The Mid-Coast light rail project is located adjacent to an active commuter/freight rail through the southern half of the project. This required carefully considered phasing of the project, further complicated by the fact that through the alignment, the commuter/freight rail was being double tracked through concurrent projects in two locations — the San Diego River Bridge, and between Balboa Avenue and the SR-52 intersection with I-5.
There also is an earthquake fault running through Rose Canyon along the Mid-Coast corridor. Both light rail and commuter/freight rail bridges were designed for no collapse, despite the potential for a 4 to 6-ft. displacement associated with a fault in the region.
Upcoming work includes construction of the trolley underpass under La Jolla Colony Drive as well as construction of the Rose Creek flyover, where the trolley bridge must pass up and over the preexisting heavy rail that runs through the Rose Creek area to touch down on the west side of the alignment to prepare it to continue north, parallel to I-5.
To accommodate so many concurrent projects, a construction manager/general contractor, MCTC, was selected based on qualifications. Each individual project was contracted for construction with MCTC through a master contract project by specific supplements. Having one contractor constructing all the projects in the corridor eliminated the potential for separate contractors working in the same footprint to claim delays caused by other contractors competing for limited space within the corridor.
There are several challenges associated with the project that must be overcome on a daily basis.
"Working directly adjacent to a live railroad, which happens to be the second busiest railroad in the country, as well as multi-phased construction planning and sequencing, coordination with third parties and multiple environmental agencies are some of the challenges," said Haggerty.
On the north end of the project, crews are currently building viaducts; constructing a cut-and-cover tunnel on La Jolla Colony Drive; erecting falsework on Genesee Avenue; and installing falsework and pouring the deck for the Voigt Bridge.
On the south half of the job, crews are working on track, light rail bridges and retaining walls, stations, communication and electrical systems, roadway work, the Rose Creek Bikeway and the Rose Canyon Bike path.
The site has always been a railroad right-of-way with either single or double track heavy rail, so in order to construct the Mid Coast Trolley extension, the guideway had to be widened to accommodate the additional two tracks. Excavation, embankment, retaining walls and bridges all facilitated the widening.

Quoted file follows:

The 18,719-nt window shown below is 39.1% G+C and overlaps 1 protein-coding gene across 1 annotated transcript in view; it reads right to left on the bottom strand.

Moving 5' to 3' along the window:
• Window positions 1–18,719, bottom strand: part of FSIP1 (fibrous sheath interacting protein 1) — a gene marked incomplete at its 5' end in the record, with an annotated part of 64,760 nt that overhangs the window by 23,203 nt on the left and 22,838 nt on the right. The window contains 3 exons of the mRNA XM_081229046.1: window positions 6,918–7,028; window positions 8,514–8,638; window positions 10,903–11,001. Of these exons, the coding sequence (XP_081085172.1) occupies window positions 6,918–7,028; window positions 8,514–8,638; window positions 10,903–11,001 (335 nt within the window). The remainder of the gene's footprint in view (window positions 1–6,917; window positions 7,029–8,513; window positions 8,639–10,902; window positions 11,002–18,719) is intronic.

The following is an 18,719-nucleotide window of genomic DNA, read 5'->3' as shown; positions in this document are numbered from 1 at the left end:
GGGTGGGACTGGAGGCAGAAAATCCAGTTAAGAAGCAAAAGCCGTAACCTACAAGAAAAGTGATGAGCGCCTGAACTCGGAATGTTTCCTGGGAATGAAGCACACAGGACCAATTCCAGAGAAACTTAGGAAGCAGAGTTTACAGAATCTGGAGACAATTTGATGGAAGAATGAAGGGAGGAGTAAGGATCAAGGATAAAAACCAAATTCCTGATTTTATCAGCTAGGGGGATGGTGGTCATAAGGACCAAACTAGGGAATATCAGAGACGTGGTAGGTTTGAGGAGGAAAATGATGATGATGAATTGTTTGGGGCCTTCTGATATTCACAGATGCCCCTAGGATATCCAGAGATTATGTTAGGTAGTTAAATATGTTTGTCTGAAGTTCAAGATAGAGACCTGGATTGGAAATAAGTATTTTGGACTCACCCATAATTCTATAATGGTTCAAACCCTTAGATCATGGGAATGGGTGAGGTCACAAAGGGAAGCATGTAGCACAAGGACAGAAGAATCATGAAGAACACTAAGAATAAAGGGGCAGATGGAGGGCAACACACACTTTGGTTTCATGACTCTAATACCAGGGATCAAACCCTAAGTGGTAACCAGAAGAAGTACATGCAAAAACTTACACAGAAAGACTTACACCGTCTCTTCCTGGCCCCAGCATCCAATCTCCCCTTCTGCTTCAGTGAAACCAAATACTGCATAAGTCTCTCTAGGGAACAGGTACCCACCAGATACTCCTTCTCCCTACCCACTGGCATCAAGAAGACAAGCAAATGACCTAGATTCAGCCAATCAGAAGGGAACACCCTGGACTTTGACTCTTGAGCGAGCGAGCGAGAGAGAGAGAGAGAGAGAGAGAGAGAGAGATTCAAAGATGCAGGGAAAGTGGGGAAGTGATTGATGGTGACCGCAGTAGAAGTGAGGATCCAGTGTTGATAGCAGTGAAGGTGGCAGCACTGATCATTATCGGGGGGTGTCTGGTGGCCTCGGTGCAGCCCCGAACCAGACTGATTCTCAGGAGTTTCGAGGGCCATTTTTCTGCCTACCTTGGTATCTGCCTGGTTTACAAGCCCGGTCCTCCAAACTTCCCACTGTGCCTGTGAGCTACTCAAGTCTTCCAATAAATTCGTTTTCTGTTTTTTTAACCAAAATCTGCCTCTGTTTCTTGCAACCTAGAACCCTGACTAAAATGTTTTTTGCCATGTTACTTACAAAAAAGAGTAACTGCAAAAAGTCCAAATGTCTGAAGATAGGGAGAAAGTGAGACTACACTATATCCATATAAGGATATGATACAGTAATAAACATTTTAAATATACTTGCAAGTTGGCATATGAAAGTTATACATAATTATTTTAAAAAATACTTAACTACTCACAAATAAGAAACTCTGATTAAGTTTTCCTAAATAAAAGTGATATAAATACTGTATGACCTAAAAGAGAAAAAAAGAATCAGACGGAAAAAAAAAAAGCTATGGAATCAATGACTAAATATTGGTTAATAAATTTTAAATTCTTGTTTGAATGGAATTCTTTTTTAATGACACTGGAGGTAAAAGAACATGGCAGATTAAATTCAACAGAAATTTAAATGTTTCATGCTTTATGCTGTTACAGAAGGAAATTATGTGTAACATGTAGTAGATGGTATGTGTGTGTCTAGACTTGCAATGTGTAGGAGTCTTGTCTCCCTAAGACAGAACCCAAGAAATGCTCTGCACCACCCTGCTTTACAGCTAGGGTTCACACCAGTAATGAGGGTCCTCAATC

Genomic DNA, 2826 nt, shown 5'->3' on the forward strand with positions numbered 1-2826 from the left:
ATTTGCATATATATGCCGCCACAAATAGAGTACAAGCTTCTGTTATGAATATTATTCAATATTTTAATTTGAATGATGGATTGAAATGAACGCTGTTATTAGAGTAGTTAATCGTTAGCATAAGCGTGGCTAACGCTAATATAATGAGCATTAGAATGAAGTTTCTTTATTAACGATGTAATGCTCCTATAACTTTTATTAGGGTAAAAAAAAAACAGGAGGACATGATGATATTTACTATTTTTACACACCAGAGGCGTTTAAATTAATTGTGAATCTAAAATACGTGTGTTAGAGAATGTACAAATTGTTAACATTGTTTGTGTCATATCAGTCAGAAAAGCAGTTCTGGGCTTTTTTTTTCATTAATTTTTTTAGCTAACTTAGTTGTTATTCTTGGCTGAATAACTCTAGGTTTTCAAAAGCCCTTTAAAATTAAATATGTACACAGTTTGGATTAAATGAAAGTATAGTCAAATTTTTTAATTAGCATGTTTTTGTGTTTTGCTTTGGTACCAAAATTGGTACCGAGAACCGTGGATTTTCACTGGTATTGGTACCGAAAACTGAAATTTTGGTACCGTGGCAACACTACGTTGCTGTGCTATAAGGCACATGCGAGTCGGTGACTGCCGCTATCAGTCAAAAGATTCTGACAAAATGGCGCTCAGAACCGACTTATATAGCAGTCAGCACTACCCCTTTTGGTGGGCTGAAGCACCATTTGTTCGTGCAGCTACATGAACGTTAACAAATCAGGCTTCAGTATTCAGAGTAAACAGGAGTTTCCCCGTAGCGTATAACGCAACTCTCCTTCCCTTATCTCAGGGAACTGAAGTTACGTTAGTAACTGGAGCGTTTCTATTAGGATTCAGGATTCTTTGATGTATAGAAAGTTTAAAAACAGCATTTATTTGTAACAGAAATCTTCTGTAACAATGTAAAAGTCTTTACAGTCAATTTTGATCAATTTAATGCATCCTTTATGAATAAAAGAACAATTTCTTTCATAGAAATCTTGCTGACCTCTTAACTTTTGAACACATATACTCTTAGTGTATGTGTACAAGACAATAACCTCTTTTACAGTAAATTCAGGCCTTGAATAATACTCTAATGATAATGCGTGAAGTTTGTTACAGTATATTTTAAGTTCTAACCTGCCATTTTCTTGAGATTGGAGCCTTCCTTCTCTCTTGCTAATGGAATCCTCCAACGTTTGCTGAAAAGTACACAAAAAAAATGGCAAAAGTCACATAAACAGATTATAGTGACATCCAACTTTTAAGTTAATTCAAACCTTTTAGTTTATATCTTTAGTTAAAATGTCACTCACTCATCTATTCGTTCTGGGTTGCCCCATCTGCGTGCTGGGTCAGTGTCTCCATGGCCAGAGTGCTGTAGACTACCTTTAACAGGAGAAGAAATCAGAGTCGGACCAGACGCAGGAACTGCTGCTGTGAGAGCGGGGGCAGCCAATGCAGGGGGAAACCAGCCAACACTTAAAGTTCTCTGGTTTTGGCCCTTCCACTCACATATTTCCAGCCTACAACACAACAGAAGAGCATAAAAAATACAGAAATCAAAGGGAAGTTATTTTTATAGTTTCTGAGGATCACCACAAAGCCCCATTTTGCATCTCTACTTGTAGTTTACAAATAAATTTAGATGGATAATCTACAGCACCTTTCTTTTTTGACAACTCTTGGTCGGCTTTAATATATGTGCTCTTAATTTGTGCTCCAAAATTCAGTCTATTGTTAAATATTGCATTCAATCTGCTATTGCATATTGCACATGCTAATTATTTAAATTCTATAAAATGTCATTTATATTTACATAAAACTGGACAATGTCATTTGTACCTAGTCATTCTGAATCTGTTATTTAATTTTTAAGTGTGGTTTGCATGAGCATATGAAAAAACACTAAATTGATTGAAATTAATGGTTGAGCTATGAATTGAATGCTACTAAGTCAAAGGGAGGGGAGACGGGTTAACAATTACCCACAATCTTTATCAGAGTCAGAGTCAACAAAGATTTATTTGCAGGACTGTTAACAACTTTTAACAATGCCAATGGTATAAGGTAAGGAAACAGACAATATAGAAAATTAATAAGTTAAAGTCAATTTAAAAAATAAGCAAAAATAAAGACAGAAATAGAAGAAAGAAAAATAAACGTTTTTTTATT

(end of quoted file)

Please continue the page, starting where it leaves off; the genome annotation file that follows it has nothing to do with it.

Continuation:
In the north, major milestones include completion of the Gilman Bridge and installation of most of the girders for the viaduct on Genesee Avenue. Moving forward, crews will be focused on the completion of the Genesee and Nobel viaducts, as well as systems work, power drops, track and stations.
In the south, crews have completed two shooflies, which shifted rail over to allow subsequent phases of project work to begin, along with heavy rail bridge structures and track, to allow train cut-over, more than 80 percent of the retaining walls, the majority of the drainage systems and a joint trench. Crews will be working to complete systems work, power drops, track, stations, Tecolote Bridge and ground improvements, Balboa Park-n-Ride walls and TPSS houses/signal houses.
About 500,000 cu. yds. of dirt/materials will be moved during construction. Equipment being used includes excavators, loaders, blades, forklifts, manlifts, cranes, drill rigs and rail equipment, including regulator, tamper, ballast cars and speed swing.
Among the main materials required are rail, concrete ties, ballast rock, OCS poles, cable, precast concrete, concrete, base rock, reinforcing steel, drainage pipe and structural steel.
Haggerty said that obstacles are unavoidable and must be resolved.
"The Mid-Coast Trolley project team has been aware of these challenges since day one, and has been working together to clear hurdles to allow for construction to keep moving forward."